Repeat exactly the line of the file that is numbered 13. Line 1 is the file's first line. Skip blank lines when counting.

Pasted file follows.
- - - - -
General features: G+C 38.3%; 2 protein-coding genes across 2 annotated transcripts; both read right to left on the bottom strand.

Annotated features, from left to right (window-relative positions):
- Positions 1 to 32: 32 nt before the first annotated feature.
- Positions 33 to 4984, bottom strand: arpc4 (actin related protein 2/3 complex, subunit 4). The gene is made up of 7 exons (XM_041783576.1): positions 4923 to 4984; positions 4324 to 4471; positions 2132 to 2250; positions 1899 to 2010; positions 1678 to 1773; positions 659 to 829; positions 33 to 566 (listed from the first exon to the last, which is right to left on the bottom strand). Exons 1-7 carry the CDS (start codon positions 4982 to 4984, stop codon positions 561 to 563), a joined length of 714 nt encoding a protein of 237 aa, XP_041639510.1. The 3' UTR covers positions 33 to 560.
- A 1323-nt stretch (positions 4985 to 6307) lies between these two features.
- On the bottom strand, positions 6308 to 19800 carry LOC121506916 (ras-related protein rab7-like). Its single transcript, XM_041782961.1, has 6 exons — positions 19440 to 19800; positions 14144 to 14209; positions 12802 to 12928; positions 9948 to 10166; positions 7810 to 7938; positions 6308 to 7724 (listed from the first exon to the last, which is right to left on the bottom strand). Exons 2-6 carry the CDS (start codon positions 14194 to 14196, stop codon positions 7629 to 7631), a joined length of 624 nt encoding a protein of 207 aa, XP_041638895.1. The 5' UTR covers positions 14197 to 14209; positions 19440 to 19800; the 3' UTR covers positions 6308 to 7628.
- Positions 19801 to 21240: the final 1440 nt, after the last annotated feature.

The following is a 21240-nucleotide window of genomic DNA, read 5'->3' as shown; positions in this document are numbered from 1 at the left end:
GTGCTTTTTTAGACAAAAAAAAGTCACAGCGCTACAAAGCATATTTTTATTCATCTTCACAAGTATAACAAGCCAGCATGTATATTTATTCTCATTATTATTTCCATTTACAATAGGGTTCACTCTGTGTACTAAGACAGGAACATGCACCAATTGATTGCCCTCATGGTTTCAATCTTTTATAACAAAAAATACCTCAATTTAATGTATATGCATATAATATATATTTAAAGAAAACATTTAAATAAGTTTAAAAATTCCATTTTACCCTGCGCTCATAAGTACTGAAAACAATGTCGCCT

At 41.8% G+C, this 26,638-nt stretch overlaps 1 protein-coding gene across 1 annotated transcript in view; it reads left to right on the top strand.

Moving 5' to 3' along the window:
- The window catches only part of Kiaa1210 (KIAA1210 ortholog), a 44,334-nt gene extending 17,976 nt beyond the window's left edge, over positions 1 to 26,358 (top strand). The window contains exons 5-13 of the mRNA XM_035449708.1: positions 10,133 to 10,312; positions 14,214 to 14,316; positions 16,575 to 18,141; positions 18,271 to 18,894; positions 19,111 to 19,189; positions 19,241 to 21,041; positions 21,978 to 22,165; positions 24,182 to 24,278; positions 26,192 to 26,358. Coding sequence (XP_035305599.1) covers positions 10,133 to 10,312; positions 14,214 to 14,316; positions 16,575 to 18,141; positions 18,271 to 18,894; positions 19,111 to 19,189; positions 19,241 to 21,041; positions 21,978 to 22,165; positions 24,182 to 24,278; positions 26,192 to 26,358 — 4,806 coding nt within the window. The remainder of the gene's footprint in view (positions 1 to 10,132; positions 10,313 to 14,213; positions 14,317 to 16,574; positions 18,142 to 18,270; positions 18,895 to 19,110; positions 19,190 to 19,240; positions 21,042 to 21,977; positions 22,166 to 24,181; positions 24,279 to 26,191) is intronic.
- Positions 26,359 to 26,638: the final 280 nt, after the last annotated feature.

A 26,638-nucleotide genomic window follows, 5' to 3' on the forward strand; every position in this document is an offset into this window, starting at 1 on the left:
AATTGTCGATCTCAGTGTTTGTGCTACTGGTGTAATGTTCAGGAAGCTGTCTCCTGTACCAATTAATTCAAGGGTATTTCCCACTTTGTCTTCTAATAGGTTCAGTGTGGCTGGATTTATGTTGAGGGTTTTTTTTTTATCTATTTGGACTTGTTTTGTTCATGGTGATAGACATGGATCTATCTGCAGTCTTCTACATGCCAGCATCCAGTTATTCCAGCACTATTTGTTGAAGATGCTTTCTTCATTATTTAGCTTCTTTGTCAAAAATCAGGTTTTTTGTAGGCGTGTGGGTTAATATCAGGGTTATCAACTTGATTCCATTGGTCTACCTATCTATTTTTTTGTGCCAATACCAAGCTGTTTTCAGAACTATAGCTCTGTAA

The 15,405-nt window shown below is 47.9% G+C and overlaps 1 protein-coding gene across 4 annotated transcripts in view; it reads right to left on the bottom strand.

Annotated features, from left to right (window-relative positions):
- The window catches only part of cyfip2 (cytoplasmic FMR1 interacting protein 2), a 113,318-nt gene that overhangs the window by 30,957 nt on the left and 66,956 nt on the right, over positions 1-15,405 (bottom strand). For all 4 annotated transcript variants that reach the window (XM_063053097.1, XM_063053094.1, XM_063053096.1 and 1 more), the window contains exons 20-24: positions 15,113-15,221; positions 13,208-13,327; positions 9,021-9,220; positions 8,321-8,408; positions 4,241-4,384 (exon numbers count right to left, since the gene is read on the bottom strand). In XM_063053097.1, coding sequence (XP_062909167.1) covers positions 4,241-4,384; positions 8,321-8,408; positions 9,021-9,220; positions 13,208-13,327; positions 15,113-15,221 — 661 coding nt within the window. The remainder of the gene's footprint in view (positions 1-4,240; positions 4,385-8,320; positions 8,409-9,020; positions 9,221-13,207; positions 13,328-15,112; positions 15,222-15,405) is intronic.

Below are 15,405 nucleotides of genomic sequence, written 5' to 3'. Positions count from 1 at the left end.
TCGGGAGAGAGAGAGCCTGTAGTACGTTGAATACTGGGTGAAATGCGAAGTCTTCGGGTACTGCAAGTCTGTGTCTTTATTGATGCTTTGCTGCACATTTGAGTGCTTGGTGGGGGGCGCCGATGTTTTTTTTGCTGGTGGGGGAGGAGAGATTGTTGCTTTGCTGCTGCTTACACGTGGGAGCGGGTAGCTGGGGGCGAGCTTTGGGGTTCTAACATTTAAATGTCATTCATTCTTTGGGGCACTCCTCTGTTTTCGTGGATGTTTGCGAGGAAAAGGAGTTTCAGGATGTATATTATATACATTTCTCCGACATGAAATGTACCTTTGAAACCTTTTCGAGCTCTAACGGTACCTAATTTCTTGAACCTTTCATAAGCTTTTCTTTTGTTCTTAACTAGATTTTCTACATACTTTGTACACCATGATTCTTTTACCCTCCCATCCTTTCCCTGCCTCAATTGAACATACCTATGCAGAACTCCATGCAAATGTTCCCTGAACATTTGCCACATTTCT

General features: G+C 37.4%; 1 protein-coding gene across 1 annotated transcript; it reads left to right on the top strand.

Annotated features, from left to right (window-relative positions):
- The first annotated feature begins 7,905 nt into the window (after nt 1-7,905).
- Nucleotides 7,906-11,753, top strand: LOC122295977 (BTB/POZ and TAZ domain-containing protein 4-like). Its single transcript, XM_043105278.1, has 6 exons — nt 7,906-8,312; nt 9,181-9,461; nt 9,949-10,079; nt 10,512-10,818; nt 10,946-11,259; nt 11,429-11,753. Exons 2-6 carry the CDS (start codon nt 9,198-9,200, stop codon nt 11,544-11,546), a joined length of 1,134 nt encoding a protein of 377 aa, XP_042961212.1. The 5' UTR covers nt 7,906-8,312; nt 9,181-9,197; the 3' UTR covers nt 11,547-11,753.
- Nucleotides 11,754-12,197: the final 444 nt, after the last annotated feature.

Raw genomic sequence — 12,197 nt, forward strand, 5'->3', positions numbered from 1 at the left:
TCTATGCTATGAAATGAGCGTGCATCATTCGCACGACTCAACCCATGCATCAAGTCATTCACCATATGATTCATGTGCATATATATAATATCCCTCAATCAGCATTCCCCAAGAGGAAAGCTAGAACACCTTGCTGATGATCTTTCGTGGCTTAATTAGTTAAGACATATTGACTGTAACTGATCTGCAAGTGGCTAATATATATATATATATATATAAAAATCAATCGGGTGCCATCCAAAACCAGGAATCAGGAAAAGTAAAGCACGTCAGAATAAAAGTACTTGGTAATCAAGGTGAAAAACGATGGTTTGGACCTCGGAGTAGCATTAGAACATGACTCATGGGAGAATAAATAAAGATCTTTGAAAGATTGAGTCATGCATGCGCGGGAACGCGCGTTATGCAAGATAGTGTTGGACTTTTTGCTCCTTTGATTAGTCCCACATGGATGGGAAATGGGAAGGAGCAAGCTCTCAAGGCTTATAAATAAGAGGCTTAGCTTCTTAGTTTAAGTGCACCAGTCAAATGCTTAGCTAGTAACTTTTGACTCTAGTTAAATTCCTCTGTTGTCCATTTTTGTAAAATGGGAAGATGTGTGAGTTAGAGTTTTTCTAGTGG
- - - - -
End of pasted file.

- Positions 26,359 to 26,638: the final 280 nt, after the last annotated feature.